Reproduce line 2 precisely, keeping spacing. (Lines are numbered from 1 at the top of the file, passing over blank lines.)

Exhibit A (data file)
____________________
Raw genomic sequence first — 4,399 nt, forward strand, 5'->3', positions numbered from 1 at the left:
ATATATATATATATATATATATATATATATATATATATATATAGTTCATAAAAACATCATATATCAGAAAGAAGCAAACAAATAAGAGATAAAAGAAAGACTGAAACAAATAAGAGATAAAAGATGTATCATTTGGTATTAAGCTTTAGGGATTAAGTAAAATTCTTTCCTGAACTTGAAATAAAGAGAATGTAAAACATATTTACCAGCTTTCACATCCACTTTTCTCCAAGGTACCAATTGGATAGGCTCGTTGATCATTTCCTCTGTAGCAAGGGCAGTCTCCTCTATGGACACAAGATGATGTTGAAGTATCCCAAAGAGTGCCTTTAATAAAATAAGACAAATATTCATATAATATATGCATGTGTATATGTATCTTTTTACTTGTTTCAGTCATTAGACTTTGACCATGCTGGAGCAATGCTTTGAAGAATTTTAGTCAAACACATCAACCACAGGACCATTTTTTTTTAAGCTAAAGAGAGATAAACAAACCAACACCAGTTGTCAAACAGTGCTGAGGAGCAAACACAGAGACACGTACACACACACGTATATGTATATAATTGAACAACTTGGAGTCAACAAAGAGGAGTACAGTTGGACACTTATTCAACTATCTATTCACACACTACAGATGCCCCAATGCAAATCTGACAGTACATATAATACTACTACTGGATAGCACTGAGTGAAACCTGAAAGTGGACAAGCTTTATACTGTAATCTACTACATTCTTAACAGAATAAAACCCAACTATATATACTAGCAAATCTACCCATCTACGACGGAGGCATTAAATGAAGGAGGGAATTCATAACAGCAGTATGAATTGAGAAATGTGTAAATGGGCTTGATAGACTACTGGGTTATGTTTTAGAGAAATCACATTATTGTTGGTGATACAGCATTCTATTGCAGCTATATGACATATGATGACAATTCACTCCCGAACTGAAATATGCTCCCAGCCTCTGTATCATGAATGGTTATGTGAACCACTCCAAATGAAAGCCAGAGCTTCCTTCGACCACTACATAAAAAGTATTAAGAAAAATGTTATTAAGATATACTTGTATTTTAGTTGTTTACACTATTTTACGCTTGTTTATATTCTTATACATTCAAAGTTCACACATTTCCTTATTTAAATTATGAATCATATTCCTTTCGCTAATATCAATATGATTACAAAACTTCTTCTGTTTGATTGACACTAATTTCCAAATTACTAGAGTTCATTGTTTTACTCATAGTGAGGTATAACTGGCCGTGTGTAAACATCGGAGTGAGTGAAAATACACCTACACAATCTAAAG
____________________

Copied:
ATATATATATATATATATATATATATATATATATATATATATAGTTCATAAAAACATCATATATCAGAAAGAAGCAAACAAATAAGAGATAAAAGAAAGACTGAAACAAATAAGAGATAAAAGATGTATCATTTGGTATTAAGCTTTAGGGATTAAGTAAAATTCTTTCCTGAACTTGAAATAAAGAGAATGTAAAACATATTTACCAGCTTTCACATCCACTTTTCTCCAAGGTACCAATTGGATAGGCTCGTTGATCATTTCCTCTGTAGCAAGGGCAGTCTCCTCTATGGACACAAGATGATGTTGAAGTATCCCAAAGAGTGCCTTTAATAAAATAAGACAAATATTCATATAATATATGCATGTGTATATGTATCTTTTTACTTGTTTCAGTCATTAGACTTTGACCATGCTGGAGCAATGCTTTGAAGAATTTTAGTCAAACACATCAACCACAGGACCATTTTTTTTTAAGCTAAAGAGAGATAAACAAACCAACACCAGTTGTCAAACAGTGCTGAGGAGCAAACACAGAGACACGTACACACACACGTATATGTATATAATTGAACAACTTGGAGTCAACAAAGAGGAGTACAGTTGGACACTTATTCAACTATCTATTCACACACTACAGATGCCCCAATGCAAATCTGACAGTACATATAATACTACTACTGGATAGCACTGAGTGAAACCTGAAAGTGGACAAGCTTTATACTGTAATCTACTACATTCTTAACAGAATAAAACCCAACTATATATACTAGCAAATCTACCCATCTACGACGGAGGCATTAAATGAAGGAGGGAATTCATAACAGCAGTATGAATTGAGAAATGTGTAAATGGGCTTGATAGACTACTGGGTTATGTTTTAGAGAAATCACATTATTGTTGGTGATACAGCATTCTATTGCAGCTATATGACATATGATGACAATTCACTCCCGAACTGAAATATGCTCCCAGCCTCTGTATCATGAATGGTTATGTGAACCACTCCAAATGAAAGCCAGAGCTTCCTTCGACCACTACATAAAAAGTATTAAGAAAAATGTTATTAAGATATACTTGTATTTTAGTTGTTTACACTATTTTACGCTTGTTTATATTCTTATACATTCAAAGTTCACACATTTCCTTATTTAAATTATGAATCATATTCCTTTCGCTAATATCAATATGATTACAAAACTTCTTCTGTTTGATTGACACTAATTTCCAAATTACTAGAGTTCATTGTTTTACTCATAGTGAGGTATAACTGGCCGTGTGTAAACATCGGAGTGAGTGAAAATACACCTACACAATCTAAAG